|John 11:1-44||Read Online|
Fools! Didn’t He who made the outside make the inside too?
My father had been in the hospital for a month and I was expecting to hear he was going home soon. I lived 650 miles away and had visited him once. When the phone rang, I hoped I could plan a trip to visit him and mom.
The message was this: “Your dad isn’t going to make it. Hurry home.” Halfway home, I called the hospital room. No answer. Home? No answer.
This was before cell phones, so I knew the next 350 miles would be heavy. I had to make the decision—go to the hospital or the house?
I turned onto their street and the cars were lined up. I parked the car, got out, and hit the hood of the car with my fist. I knew my father was no longer here. He was dead.
Lazarus, the brother of Mary and Martha, friends of Jesus and whose home He had been in many times, was sick. The sisters sent a message to Jesus, letting Him know His friend and their brother was sick.
They knew Jesus could heal—that He loved them. They fully expected Him to come right away. Now isn't that just like us to call on Him when we need Him and He hasn't even been to eat at our house (in person)?
Jesus didn’t come then. Lazarus died and was buried. Jesus, even though knowing people were seeking to kill Him, went back to Judea. He’d told the disciples that Lazarus was asleep and He was going to wake him up. The disciples were thoroughly confused. You wake up from sleep, not death.
Jesus wanted to teach them that death isn’t the final answer in this situation. Neither is it for us today if we’re believers in Christ alone for our salvation. My father and my husband (who died in 2011) are more alive than they’ve ever been and death isn’t the last word for them either.
Jesus knew He’d reveal the glory of God in the resurrection of Lazarus, so He went back to see the family. The disciples were grouping in darkness, and Mary and Martha were filled with despair.
Martha left the house in a hurry to meet Him (not conventional for a woman of the East) and let Jesus have it for not being there. But she still believed that whatever Jesus asked of God, God would give Him. Confused about Jesus’ answer that her brother would rise again, she said she already knew that Lazarus would rise in the resurrection.
Jesus said, “I am the resurrection and the life…” Martha shut up and went to get her sister Mary. Quite a contrast here, Mary fell at Jesus' feet weeping. Her friends were weeping. And even Jesus groaned in the spirit and was troubled.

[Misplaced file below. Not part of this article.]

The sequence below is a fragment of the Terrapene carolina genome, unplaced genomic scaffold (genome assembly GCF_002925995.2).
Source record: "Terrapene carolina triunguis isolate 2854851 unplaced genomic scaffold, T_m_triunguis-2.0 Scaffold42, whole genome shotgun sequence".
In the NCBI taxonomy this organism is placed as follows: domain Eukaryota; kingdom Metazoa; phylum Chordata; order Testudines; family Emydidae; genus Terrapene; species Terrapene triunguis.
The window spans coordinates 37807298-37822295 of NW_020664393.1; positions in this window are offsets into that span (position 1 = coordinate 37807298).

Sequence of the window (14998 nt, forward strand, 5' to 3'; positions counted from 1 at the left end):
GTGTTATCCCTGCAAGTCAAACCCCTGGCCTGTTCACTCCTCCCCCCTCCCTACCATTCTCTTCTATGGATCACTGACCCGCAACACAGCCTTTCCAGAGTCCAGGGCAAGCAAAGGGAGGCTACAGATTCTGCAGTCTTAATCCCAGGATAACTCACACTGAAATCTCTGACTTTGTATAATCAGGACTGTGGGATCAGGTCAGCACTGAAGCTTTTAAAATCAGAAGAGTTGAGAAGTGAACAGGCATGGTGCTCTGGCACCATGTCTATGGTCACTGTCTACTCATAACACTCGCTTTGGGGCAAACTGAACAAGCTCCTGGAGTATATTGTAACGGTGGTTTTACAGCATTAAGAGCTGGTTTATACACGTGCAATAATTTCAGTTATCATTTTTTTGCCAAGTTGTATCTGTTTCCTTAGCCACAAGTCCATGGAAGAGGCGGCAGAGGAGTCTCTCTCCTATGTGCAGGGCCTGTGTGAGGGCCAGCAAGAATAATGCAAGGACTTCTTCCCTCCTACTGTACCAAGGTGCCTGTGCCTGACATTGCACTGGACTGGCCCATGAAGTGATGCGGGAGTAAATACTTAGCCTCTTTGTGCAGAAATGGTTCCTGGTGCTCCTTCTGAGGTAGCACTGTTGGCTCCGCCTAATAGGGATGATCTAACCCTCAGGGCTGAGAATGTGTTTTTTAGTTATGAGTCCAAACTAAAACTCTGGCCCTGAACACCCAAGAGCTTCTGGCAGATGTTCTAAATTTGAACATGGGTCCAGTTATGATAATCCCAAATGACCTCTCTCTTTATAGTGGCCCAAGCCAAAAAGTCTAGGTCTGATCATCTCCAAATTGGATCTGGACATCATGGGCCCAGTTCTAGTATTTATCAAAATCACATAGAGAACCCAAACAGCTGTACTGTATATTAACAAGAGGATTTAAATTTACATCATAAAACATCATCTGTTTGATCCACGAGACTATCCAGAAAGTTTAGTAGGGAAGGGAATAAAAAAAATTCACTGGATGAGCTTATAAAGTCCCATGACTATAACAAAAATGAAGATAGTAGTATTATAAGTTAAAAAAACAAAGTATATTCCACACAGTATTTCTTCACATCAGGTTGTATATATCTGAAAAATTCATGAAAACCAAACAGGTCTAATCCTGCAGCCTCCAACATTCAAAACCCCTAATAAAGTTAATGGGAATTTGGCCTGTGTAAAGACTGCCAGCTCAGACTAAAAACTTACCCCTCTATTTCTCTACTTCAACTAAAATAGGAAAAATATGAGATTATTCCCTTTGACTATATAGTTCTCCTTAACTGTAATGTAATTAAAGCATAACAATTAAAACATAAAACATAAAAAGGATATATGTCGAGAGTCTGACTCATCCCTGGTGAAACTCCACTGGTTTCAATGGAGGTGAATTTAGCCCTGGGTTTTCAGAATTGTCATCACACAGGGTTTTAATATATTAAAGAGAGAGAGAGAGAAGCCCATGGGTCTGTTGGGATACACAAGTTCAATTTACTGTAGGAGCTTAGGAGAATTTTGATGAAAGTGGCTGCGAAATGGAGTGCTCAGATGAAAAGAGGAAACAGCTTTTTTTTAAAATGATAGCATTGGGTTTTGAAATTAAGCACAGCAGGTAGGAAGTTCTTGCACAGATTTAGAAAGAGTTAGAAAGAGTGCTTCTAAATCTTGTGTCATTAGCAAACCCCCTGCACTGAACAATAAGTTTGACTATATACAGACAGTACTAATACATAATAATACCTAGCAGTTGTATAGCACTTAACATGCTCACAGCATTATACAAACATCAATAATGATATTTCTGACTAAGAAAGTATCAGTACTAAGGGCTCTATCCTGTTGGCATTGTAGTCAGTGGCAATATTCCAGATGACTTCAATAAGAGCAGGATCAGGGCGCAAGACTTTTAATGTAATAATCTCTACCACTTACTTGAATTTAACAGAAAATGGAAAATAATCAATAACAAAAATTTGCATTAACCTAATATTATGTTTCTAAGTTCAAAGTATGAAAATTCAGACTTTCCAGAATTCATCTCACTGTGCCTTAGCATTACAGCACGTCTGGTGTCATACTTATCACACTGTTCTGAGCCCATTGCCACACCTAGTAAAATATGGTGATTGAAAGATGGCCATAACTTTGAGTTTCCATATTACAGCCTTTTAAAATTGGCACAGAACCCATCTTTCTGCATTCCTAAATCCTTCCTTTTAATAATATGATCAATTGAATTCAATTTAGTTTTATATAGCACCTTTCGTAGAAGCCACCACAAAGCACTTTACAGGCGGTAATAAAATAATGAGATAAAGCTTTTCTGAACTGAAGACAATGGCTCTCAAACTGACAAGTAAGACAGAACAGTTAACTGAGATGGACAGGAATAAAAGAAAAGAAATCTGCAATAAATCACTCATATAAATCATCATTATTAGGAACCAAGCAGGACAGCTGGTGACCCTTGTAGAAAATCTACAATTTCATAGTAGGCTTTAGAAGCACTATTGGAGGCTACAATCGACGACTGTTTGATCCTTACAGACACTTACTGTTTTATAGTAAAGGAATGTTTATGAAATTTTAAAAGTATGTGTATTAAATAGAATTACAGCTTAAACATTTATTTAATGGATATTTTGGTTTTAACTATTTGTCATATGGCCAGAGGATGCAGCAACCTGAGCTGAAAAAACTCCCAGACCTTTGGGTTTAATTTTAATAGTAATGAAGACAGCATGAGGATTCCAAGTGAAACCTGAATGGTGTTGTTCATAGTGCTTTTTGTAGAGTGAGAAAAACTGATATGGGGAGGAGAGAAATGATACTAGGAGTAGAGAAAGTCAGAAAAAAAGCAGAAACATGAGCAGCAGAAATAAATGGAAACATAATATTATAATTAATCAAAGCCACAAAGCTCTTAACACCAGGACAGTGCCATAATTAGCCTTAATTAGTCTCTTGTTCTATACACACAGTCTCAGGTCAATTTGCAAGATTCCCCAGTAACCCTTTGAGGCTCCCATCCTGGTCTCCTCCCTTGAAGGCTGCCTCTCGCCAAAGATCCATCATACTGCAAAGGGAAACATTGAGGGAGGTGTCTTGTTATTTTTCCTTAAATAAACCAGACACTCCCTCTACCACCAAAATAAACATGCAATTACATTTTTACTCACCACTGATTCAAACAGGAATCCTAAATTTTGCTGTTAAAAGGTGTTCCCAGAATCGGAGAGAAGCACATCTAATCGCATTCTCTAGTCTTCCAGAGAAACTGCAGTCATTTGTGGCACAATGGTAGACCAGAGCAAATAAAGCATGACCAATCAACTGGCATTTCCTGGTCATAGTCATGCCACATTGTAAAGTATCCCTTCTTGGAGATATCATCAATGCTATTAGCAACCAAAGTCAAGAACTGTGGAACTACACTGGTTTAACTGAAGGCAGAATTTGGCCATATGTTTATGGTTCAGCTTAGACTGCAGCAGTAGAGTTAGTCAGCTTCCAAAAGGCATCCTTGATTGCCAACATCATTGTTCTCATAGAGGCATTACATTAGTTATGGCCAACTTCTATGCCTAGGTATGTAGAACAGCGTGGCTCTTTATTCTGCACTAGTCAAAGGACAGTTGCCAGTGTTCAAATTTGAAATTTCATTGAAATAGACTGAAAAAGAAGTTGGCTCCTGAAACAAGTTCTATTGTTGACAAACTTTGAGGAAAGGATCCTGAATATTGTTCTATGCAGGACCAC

Asking where Lazarus was they replied, "Lord, come and see!" Can you feel the heart of Jesus? Is He cold and thinking, "Get over it, girls, he’s not dead." No! Jesus wept and groaned within Himself.
A stone lay before the entrance to the tomb and Jesus asked that it be removed. You know the story. Jesus had a talk with His Father and then He cried with a loud voice, “Lazarus, come forth!”
The brother and friend was bound in grave clothes. His face was wrapped with a cloth. Jesus said, "Loose him, and let him go."
As we rode in the funeral procession for my father, there was a policeman saluting and halting traffic for us at every major street. My daughter said, "Mom, that’s the only time my heart, body, and mind have ever been in the same place." We felt a little of what Mary and Martha must have felt—the presence of God.
Where is Jesus when we need Him? As a Sunday school teacher used to say to us, “God may be very slow, but He’s never late.”
- Do you think Mary loved Jesus ore that Martha...how do we judge each other today?
- Although Jesus is not alive in person today, He dwells within our heart. Do you pray your petitions before Him with the same confidence that Mary and Martha had?
- Why do you think “Jesus wept”? Examine your own heart concerning what and how you will feel when a loved one dies.
- Listen to these two songs: “Lazarus Come Forth” by Carmen and “Four Days Late” by Karen Peck